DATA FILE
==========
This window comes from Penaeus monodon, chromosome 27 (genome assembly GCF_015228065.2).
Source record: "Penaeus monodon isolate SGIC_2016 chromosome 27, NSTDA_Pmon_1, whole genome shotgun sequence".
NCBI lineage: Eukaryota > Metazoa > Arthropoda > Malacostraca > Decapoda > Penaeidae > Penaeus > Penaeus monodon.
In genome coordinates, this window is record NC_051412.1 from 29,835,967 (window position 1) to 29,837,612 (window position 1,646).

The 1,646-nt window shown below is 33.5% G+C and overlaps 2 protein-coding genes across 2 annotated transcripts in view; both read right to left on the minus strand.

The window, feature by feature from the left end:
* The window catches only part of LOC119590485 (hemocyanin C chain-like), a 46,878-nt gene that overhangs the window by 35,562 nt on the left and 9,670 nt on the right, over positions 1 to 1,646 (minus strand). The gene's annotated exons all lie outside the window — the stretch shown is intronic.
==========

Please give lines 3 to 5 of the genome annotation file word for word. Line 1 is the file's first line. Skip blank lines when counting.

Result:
NCBI lineage: Eukaryota > Metazoa > Arthropoda > Malacostraca > Decapoda > Penaeidae > Penaeus > Penaeus monodon.
In genome coordinates, this window is record NC_051412.1 from 29,835,967 (window position 1) to 29,837,612 (window position 1,646).

The 1,646-nt window shown below is 33.5% G+C and overlaps 2 protein-coding genes across 2 annotated transcripts in view; both read right to left on the minus strand.